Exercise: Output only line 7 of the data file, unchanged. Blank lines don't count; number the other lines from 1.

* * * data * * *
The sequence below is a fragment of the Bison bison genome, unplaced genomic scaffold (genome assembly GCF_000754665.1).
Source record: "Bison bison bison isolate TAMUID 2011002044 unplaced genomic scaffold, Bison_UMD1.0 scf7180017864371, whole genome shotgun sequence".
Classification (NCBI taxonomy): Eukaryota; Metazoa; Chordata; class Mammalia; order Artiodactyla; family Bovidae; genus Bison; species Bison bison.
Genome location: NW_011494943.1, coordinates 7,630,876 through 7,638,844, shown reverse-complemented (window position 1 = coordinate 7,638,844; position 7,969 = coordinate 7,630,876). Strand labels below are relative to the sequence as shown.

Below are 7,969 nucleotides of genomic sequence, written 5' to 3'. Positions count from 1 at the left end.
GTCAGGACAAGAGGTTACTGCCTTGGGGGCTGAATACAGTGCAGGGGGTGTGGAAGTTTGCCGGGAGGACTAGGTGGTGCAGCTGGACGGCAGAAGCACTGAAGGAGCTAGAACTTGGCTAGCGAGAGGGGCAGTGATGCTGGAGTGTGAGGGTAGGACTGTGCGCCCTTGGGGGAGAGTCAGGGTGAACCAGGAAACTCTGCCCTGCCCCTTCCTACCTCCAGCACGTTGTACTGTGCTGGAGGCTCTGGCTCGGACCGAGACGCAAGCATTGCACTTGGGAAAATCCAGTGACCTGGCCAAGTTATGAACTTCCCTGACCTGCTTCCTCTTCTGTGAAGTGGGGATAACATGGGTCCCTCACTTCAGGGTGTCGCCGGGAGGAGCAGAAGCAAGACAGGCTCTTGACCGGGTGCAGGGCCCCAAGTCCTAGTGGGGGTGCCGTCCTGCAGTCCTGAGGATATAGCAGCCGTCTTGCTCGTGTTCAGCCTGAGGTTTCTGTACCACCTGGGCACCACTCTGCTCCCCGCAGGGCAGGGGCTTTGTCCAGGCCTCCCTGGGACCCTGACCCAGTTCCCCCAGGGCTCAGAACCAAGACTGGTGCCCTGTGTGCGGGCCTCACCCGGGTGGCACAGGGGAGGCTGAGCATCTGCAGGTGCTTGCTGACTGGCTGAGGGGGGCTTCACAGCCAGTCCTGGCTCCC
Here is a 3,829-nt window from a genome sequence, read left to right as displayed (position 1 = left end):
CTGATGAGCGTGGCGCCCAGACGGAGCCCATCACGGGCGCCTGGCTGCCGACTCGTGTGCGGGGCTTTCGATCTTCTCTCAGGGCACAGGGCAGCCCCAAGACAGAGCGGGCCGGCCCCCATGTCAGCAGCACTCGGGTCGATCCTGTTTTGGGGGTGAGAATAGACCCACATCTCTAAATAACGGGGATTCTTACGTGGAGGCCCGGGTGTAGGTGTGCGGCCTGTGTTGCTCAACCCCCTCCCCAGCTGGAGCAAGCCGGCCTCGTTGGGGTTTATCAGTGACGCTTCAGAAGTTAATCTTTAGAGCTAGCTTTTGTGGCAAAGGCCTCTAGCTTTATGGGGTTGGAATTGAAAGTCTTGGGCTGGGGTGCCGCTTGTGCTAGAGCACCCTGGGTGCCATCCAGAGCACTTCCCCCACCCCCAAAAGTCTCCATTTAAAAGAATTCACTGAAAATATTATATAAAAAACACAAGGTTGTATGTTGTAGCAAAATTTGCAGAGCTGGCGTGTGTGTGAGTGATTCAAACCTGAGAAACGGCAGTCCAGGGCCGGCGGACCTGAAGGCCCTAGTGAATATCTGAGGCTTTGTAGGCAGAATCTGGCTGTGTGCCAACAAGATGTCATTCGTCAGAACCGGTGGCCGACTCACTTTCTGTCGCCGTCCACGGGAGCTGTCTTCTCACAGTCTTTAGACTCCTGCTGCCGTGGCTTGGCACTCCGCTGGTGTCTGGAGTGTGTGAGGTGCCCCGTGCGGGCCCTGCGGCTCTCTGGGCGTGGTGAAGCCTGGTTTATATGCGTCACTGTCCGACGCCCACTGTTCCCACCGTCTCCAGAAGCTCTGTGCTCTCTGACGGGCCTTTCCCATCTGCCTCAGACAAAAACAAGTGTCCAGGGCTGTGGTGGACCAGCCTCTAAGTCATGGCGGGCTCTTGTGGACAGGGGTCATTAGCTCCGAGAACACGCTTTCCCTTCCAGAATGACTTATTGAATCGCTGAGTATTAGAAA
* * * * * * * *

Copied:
Here is a 3,829-nt window from a genome sequence, read left to right as displayed (position 1 = left end):